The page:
Six things we've learned from the spring statement


In comments released in The Sun on Sunday (11 March) in advance of the full statement tomorrow - which in contrast to previous Spring Budgets will be a pared-down affair, as the government moves towards once-yearly Autumn Budgets from 2019 - Hammond announced that he will be launching a call for evidence from stakeholders on how fiscal measures can be used to tackle the issue of plastic waste.

The government's slender majority meant Hammond had limited room for manoeuvre and scant political cover for any missteps, meaning he was always likely to make few changes despite calls from Labour and some Tories to ease nearly a decade of austerity.

Those forecasts, based on the assumption that Britain would stay in the European Union, saw growth of above 2 percent for each year between 2018 and 2021.

"The chancellor says there is light at the end of the tunnel".

It was revealed that the Chancellor told Cabinet during their meeting earlier today that the slightly stronger productivity growth seen over the last two quarters was the key to increasing wages.

Mr Hammond said this makes the economy vulnerable to future shocks and places "a significant burden on future generations". True indicators are people being treated in hospital corridors & foodbank use shooting up.

And after the Chancellor compared Labour to gloomy cartoon character Eeyore and himself to the more optimistic Tigger, shadow communities secretary Andrew Gwynne joked that Mr Hammond was "talking Pooh".

The Chancellor added that since 2016 he had set out a plan to "unleash our creators and our innovators, our inventors and our discoverers". "We choose to champion those who create the jobs and the wealth on which our prosperity and our public services both depend, not to demonise them".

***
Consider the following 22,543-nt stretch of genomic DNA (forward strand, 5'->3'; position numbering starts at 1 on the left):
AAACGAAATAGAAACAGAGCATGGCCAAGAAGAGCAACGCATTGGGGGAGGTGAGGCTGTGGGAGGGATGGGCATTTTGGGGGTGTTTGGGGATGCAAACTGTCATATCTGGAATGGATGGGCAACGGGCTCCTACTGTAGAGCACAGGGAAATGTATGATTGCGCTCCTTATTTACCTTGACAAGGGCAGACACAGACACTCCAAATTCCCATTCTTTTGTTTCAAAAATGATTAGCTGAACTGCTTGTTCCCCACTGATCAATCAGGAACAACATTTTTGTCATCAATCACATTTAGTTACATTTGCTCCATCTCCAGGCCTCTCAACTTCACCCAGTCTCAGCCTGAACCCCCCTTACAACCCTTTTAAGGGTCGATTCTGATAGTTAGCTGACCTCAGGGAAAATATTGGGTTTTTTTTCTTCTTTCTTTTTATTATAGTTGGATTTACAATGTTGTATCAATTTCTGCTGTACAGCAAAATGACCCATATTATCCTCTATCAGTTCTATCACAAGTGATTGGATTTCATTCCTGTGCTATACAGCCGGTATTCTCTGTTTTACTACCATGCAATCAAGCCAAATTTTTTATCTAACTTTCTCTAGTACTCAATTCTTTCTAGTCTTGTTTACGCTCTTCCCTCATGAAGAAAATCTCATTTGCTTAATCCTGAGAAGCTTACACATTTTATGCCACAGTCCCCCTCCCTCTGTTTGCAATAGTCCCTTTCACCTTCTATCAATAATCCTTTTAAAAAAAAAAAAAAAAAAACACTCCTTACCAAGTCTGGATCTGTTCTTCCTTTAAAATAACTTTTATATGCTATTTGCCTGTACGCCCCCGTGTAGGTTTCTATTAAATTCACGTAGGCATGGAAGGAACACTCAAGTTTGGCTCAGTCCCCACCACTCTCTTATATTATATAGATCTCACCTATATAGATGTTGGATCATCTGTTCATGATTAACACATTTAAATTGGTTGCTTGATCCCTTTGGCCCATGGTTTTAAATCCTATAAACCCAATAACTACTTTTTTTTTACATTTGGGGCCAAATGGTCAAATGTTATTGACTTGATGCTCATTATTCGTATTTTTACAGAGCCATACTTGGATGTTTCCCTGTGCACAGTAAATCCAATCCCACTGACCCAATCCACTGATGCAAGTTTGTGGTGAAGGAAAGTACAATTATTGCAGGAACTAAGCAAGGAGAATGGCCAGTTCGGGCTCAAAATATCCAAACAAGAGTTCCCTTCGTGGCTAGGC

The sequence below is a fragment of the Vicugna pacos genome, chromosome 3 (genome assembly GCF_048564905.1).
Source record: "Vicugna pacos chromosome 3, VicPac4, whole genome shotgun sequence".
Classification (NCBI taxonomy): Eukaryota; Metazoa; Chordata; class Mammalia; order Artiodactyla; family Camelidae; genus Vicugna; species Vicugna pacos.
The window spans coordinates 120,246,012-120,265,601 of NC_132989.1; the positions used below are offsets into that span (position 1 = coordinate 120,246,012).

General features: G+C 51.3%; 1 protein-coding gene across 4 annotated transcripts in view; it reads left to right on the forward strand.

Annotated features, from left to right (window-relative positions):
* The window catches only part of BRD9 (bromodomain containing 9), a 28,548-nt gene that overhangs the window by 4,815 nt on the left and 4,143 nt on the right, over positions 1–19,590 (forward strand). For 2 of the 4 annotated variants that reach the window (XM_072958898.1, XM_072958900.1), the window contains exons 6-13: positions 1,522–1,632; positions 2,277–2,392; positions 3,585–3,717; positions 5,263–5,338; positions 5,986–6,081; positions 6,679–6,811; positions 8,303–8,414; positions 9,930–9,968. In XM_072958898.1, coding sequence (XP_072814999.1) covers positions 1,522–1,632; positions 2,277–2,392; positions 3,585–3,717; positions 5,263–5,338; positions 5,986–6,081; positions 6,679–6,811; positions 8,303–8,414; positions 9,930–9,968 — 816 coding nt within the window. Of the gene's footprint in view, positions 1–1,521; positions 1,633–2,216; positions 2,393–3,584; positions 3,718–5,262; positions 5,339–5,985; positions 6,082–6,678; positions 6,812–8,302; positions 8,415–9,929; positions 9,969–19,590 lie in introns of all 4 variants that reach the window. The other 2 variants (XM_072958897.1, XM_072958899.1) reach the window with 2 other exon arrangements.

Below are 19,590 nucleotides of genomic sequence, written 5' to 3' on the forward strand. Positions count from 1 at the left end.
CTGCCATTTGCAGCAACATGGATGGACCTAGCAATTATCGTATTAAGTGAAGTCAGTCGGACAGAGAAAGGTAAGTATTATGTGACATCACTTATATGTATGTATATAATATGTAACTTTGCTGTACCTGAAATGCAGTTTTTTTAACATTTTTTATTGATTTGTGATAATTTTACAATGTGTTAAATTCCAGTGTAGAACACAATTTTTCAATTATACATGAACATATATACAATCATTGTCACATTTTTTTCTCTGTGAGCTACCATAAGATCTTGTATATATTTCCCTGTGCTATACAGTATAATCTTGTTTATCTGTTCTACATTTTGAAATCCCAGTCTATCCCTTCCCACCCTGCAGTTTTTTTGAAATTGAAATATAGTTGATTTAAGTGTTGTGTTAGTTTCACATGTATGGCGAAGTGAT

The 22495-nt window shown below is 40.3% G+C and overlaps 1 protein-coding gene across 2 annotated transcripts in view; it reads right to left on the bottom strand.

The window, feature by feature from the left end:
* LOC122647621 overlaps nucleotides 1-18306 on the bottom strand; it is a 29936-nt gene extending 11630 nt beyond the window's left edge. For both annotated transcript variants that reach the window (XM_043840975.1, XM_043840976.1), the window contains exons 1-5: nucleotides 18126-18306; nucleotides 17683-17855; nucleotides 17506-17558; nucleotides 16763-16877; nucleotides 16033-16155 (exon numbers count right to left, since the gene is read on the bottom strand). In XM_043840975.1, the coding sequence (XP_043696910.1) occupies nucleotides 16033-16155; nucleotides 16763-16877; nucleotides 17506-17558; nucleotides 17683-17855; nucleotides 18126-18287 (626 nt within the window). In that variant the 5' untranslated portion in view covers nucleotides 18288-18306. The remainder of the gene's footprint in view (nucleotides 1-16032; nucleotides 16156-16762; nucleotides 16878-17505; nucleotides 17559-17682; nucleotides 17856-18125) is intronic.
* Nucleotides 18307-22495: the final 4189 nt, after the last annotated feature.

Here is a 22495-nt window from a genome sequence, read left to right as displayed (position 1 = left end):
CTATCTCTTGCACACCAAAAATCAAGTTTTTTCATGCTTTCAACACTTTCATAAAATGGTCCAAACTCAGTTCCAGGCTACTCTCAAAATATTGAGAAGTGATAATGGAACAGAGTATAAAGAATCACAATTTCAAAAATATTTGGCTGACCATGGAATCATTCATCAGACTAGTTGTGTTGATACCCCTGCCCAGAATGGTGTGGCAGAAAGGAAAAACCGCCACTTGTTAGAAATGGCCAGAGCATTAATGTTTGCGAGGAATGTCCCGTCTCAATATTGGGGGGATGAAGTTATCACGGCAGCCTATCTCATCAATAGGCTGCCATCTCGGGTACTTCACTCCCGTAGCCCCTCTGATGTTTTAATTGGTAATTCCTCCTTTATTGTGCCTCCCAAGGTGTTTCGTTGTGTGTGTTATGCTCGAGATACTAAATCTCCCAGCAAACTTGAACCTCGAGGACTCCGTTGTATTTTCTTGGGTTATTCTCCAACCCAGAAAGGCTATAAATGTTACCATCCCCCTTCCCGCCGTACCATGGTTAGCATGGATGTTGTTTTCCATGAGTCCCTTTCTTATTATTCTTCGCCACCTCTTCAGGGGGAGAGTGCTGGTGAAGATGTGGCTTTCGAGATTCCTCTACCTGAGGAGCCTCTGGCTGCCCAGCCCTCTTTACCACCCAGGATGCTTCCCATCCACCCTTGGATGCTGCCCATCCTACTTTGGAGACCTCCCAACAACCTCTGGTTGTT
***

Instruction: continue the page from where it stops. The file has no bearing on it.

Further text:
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Business leaders largely welcomed the move, but also said that it was important that the Chancellor doesn't let politics get in the way of these plans, especially as the United Kingdom heads towards Brexit.

But Yorkshire cities were invited to compete across England for £840m to improve transport.

On housing, he said there is an investment programme of £44bn. Some 215,000 new homes are also scheduled to be built in the West Midlands by 2031.

Responding to the Chancellor in the chamber, McDonnell asked: "Haven't you listened to the doctors and nurses, the teachers, the police officers, the carers and even your own councillors?"

Hammond said the education secretary will release up to £80m to help small firms take on apprentices. He will also set out how departments will divide up £1.5 billion for Brexit preparations.

He said: "I remind the House that the party opposite voted against it".

His speech will most likely begin at 12.30pm and last less than half hour.